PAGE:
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Technology in Star Trek

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The fictional technology in Star Trek has borrowed many ideas from the scientific world. Episodes often contain technologies named after or inspired by real-world scientific concepts, such as tachyon beams, baryon sweeps, quantum slipstream drives, and photon torpedoes. Some of the technologies created for the Star Trek universe were done so out of financial necessity. For instance, the transporter was created because the limited budget of Star Trek: The Original Series (TOS) in the 1960s did not allow expensive shots of spaceships landing on planets.[1][page needed]

Discovery Channel Magazine stated that cloaking devices, faster-than-light travel, and dematerialized transport were only dreams at the time TOS was made, but physicist Michio Kaku believes all these things are possible.[2] William Shatner, who portrayed James T. Kirk in TOS, believes this as well, and went on to co-write the book I'm Working on That,[3] in which he investigates how Star Trek technology is becoming feasible.


In the Star Trek fictional universe, subspace is a feature of space-time that facilitates faster-than-light transit, in the form of interstellar travel or the transmission of information.[4] Faster-than-light warp drive travel via subspace obeys different laws of physics. The name "subspace" has also been adopted and used in other fictional settings, such as the Stargate franchise, The Hitchhiker's Guide to the Galaxy series, the Bobiverse series, and Descent: Freespace. Narratively, it plays a similar role to the hyperspace that appears in Star Wars and other works of science fiction.

In most Star Trek series, subspace communications are a means to establish nearly instantaneous contact with people who are light years away. The physics of Star Trek describes infinite speed (expressed as "warp factor 10") as an impossibility; as such, even subspace communications which travel at speeds over Warp 9.9 may take hours or weeks to reach certain destinations. One exception to this impossibility was in the Star Trek: Voyager episode "Threshold" where Lt. Paris breaks the Warp 10 barrier. In the Star Trek universe subspace signals do not degrade with the square of the distance as do other methods of communication utilizing conventional bands of the electromagnetic spectrum (i.e. radio waves), so signals sent from a great distance can be expected to reach their destination at a predictable time and with little relative degradation (barring any random subspace interference or spatial anomalies).[citation needed]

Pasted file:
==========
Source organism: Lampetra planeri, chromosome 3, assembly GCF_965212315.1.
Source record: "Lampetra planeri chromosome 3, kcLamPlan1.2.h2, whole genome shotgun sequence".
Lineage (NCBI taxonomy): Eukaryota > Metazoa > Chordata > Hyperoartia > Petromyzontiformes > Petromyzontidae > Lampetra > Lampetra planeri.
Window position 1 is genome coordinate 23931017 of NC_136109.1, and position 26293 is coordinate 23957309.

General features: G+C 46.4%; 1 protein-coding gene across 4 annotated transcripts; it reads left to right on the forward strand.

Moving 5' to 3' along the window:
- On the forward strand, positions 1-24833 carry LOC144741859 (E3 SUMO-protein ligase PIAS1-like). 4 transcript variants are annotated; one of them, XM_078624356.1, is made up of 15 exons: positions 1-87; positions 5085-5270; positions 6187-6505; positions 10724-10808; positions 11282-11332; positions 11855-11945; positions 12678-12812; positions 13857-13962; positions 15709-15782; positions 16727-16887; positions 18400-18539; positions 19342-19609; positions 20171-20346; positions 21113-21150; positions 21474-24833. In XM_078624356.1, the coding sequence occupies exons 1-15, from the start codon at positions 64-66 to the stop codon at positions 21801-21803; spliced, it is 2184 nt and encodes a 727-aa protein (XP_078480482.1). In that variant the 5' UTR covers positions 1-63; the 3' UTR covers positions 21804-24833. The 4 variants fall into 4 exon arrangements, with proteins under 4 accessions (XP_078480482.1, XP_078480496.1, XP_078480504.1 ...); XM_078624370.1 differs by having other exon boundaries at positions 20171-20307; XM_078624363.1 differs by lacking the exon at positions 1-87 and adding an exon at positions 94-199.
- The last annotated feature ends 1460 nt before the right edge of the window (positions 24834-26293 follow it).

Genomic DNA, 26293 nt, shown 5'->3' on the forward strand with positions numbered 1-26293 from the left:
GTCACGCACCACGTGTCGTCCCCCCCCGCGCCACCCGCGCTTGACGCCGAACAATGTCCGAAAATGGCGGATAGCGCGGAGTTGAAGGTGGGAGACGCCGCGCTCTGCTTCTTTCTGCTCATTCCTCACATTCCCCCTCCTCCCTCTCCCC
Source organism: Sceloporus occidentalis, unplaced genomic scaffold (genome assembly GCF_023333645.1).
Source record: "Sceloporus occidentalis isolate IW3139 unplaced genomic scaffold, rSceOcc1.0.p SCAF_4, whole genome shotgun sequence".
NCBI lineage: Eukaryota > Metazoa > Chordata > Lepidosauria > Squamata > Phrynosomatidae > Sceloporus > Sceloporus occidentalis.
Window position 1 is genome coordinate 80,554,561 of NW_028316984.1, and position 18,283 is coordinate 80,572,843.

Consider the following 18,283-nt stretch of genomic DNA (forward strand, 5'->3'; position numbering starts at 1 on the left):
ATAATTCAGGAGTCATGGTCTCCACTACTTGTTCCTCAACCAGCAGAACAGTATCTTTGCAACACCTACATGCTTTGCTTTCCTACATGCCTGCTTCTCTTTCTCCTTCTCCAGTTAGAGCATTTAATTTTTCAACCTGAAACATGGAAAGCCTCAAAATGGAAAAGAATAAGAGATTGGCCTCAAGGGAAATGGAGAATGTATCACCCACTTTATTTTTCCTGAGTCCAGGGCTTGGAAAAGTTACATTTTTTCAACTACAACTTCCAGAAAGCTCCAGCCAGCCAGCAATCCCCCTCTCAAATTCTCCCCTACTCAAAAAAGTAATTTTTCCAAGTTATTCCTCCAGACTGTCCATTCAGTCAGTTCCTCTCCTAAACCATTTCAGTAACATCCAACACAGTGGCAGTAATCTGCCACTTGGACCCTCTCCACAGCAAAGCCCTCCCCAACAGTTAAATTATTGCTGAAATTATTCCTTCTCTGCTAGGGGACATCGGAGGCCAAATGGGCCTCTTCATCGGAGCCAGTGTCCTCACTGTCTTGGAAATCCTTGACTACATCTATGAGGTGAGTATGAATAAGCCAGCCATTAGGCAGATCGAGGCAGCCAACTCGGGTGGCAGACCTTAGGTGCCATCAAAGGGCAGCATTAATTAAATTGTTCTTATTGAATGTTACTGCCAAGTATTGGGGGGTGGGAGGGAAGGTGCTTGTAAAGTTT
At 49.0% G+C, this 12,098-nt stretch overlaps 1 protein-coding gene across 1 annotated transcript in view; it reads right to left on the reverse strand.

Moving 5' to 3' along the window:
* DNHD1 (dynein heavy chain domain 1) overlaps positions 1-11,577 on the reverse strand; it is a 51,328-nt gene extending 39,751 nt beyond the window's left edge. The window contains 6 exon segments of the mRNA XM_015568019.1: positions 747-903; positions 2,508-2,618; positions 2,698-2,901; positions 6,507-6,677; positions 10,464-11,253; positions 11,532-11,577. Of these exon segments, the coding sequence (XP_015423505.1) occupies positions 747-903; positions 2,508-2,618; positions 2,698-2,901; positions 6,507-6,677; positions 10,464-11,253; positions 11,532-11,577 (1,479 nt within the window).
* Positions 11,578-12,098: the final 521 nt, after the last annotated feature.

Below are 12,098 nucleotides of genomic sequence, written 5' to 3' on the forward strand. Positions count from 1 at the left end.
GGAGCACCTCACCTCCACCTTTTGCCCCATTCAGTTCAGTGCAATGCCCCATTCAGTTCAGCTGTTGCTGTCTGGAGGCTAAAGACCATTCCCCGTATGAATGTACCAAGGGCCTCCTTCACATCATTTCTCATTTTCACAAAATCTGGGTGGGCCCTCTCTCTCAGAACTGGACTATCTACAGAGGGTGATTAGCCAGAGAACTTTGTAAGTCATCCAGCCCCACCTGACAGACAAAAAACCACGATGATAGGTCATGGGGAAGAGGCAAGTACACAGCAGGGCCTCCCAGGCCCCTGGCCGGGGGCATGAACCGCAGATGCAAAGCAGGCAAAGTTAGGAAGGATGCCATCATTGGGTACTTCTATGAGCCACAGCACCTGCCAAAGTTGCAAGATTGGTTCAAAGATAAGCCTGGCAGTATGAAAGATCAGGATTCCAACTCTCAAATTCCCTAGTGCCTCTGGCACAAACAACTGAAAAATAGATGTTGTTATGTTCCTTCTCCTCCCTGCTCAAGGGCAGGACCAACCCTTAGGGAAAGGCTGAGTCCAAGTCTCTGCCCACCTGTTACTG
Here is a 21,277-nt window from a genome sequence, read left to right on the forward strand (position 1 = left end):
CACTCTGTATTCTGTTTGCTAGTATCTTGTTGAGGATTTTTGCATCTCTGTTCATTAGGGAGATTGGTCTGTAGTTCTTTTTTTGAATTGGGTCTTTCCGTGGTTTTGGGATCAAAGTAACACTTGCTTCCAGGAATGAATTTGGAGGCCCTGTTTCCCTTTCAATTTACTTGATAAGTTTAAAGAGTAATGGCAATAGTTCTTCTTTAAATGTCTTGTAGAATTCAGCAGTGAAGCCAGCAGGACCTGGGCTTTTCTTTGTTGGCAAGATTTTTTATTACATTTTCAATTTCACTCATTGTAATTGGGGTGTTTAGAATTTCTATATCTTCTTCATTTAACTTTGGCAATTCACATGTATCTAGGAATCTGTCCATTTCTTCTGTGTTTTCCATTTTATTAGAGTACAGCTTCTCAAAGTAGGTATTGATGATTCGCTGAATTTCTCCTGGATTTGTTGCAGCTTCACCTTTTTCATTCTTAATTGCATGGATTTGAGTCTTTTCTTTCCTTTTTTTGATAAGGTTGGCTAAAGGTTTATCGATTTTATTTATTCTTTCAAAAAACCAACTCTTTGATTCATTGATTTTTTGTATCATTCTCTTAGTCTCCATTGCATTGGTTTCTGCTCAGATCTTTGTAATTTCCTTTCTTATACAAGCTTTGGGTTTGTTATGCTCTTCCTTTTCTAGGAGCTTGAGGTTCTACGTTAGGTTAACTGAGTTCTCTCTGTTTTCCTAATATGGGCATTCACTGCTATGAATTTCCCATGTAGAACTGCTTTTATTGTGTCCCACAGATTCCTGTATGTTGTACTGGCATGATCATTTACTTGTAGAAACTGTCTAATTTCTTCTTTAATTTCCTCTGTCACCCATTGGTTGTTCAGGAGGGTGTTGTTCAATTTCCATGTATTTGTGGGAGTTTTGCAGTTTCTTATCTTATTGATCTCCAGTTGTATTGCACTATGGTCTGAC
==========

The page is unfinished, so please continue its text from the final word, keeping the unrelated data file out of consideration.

In the Star Trek franchise, subspace communications have a limit of just over 20 light years before they must be boosted, although this limitation has been ignored in several storylines.[citation needed]

Warp drive[edit]

Warp drive is one of the fundamental features of the Star Trek franchise; in the first pilot episode of Star Trek: The Original Series, "The Cage", it is referred to as a "hyperdrive", with Captain Pike stating the speed to reach planet Talos IV as "time warp, factor 7". When beginning to explain travel times to the illusion survivors (before being interrupted by the sight of Vina), crew member Jose Tyler stated that "the time barrier's been broken", allowing a group of interstellar travelers to return to Earth far sooner than would have otherwise been possible. Later in the pilot, when Spock is faced with the only action of escaping, he announces to the crew they have no choice but to leave, stating "Our time warp factor ..." before the ship's systems start failing. In the second pilot for The Original Series, "Where No Man Has Gone Before", time was dropped from the speed setting with Kirk ordering speeds in the simple "ahead warp factor one" that became familiar from then on.

Working principle[edit]

A visualization of a warp field—the ship rests in a bubble of normal space.